The US has issued sanctions against the daughter of Nicaragua’s President Daniel Ortega after some of the Central American leader’s political opponents were arrested under a controversial new ‘treason’ law.
The US Treasury Department said in a statement on Wednesday it had blacklisted four people, including Camila Antonia Ortega Murillo, who heads Nicaragua’s Creative Economy Commission.
The president’s daughter is sanctioned for managing “family-run” TV station Canal 13, which “spreads state propaganda,” the Treasury said, accusing Ortega himself of using state funding and tax laws to “squeeze” independent, rival outlets.
The others blacklisted are the President of the Central Bank of Nicaragua Leonardo Ovidio Reyes Ramirez, lawmaker Edwin Ramon Castro Rivera, and army brigadier-general Julio Modesto Rodriguez Balladares, who also heads the country’s Military Social Welfare Institute.
“President Ortega’s actions are harming Nicaraguans and driving the country deeper into tyranny,” the Director of the Office of Foreign Assets Control Andrea Gacki said in a statement.
“It’s clear the Ortega regime intends to continue its suppression of the Nicaraguan people,” she added.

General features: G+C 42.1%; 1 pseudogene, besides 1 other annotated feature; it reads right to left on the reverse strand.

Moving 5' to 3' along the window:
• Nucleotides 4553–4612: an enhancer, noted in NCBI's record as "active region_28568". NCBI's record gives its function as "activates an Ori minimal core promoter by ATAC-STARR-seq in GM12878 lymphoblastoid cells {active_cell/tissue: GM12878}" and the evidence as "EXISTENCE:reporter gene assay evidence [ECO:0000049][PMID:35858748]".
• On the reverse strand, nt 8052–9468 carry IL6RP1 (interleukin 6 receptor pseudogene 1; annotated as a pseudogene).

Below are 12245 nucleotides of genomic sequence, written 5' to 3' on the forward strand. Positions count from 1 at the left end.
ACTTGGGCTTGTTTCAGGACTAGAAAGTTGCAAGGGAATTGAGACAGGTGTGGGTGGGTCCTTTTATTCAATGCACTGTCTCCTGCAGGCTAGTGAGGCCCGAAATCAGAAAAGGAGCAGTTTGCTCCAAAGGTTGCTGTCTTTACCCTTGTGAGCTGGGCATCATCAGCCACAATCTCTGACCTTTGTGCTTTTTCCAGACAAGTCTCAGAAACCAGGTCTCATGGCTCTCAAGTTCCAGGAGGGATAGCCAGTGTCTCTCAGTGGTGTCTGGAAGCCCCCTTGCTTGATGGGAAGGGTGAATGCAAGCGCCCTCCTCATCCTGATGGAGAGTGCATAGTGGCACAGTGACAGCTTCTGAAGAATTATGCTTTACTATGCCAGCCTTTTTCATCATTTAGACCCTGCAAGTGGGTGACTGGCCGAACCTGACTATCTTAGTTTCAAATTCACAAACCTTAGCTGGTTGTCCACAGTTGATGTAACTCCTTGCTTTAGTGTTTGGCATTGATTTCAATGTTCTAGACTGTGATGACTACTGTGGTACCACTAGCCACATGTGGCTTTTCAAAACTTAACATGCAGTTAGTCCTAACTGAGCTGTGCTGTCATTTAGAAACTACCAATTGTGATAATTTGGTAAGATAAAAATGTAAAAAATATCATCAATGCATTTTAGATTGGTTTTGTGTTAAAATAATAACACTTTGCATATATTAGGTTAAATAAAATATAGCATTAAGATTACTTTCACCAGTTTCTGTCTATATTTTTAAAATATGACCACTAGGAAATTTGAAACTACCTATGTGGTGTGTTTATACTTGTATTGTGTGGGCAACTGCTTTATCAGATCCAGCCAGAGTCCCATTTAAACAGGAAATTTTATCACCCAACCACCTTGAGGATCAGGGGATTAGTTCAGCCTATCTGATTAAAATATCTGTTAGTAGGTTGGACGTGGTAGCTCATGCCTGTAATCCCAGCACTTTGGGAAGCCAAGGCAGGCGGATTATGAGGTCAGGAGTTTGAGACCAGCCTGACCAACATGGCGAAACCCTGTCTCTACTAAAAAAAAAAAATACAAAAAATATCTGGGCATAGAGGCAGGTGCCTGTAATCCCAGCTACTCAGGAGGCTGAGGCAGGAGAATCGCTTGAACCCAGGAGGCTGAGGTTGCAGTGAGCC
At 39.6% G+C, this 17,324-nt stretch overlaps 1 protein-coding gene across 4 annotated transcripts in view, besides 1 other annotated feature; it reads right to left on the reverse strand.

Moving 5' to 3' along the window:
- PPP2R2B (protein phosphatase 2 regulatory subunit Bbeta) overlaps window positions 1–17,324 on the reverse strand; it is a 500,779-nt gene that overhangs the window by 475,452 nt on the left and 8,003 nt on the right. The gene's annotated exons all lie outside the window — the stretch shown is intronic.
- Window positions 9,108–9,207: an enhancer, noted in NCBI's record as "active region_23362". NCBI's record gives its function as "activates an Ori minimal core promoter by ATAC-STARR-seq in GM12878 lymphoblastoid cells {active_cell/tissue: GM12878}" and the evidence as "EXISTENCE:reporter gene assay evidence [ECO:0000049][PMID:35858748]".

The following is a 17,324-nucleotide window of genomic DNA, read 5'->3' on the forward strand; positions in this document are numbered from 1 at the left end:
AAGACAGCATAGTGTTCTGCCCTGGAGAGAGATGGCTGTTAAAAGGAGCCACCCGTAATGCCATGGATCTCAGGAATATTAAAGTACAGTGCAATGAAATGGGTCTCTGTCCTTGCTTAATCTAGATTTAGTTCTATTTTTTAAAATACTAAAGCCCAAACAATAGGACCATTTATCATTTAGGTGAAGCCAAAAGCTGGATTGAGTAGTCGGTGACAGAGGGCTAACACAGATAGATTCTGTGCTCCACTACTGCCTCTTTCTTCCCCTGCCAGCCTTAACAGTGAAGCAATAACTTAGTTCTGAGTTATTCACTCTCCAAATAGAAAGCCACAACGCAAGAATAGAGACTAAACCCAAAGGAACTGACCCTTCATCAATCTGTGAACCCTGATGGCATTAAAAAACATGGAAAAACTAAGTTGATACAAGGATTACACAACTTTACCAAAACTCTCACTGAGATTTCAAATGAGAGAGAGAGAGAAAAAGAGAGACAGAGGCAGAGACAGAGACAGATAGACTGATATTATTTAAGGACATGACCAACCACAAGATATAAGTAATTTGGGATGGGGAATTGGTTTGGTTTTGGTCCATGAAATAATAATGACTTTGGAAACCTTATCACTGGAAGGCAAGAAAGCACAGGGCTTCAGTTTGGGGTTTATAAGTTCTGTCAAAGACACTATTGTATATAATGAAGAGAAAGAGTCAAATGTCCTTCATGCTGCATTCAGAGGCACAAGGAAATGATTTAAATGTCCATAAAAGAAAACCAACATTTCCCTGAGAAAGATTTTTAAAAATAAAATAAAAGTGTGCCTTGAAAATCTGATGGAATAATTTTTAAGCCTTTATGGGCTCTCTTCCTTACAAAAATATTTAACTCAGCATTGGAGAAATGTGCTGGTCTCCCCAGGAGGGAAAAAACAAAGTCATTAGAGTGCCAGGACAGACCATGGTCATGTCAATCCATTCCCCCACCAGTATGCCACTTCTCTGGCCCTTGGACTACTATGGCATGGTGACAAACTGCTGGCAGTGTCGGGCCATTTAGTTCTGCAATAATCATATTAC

The sanctions freeze any US-held assets of those listed in the Treasury notice.
Three of Ortega’s potential opponents in the November 7 elections have been detained in the last week – although the Treasury did not refer to the arrests explicitly.
Felix Maradiaga’s campaign announced on Tuesday he had been arrested and that he had admitted during questioning he had called for sanctions against Nicaraguan government officials during a trip to the US.
His detention came after that of Cristiana Chamorro and Arturo Cruz Sequeira, the former ambassador to the US, who was held under the new law passed in December aimed at traitors to the state.
The legislation bans candidates standing for election for a range of infractions, including if they “finance a coup…encourage foreign interference…champion the imposition of sanctions against Nicaragua or its citizens.”
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